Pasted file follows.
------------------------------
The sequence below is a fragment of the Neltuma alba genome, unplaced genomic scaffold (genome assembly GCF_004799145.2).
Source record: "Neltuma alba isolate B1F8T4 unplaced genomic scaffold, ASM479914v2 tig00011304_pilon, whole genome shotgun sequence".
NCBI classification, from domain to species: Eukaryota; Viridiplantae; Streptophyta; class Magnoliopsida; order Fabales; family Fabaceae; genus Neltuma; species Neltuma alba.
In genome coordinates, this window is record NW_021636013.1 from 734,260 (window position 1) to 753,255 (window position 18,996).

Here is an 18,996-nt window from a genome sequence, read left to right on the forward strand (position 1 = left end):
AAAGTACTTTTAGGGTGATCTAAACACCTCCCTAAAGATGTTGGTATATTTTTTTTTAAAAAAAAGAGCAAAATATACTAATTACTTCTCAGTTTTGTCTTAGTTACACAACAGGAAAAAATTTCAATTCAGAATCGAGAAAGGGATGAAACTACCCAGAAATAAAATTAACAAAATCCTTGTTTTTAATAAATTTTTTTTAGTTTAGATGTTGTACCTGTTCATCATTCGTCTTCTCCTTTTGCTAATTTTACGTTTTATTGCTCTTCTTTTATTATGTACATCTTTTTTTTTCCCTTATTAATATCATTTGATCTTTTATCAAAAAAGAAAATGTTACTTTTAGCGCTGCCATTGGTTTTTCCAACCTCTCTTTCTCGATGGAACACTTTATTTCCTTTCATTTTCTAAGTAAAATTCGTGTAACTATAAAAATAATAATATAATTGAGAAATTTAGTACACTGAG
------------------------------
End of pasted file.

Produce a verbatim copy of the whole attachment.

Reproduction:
The sequence below is a fragment of the Neltuma alba genome, unplaced genomic scaffold (genome assembly GCF_004799145.2).
Source record: "Neltuma alba isolate B1F8T4 unplaced genomic scaffold, ASM479914v2 tig00011304_pilon, whole genome shotgun sequence".
NCBI classification, from domain to species: Eukaryota; Viridiplantae; Streptophyta; class Magnoliopsida; order Fabales; family Fabaceae; genus Neltuma; species Neltuma alba.
In genome coordinates, this window is record NW_021636013.1 from 734,260 (window position 1) to 753,255 (window position 18,996).

Here is an 18,996-nt window from a genome sequence, read left to right on the forward strand (position 1 = left end):
AAAGTACTTTTAGGGTGATCTAAACACCTCCCTAAAGATGTTGGTATATTTTTTTTTAAAAAAAAGAGCAAAATATACTAATTACTTCTCAGTTTTGTCTTAGTTACACAACAGGAAAAAATTTCAATTCAGAATCGAGAAAGGGATGAAACTACCCAGAAATAAAATTAACAAAATCCTTGTTTTTAATAAATTTTTTTTAGTTTAGATGTTGTACCTGTTCATCATTCGTCTTCTCCTTTTGCTAATTTTACGTTTTATTGCTCTTCTTTTATTATGTACATCTTTTTTTTTCCCTTATTAATATCATTTGATCTTTTATCAAAAAAGAAAATGTTACTTTTAGCGCTGCCATTGGTTTTTCCAACCTCTCTTTCTCGATGGAACACTTTATTTCCTTTCATTTTCTAAGTAAAATTCGTGTAACTATAAAAATAATAATATAATTGAGAAATTTAGTACACTGAG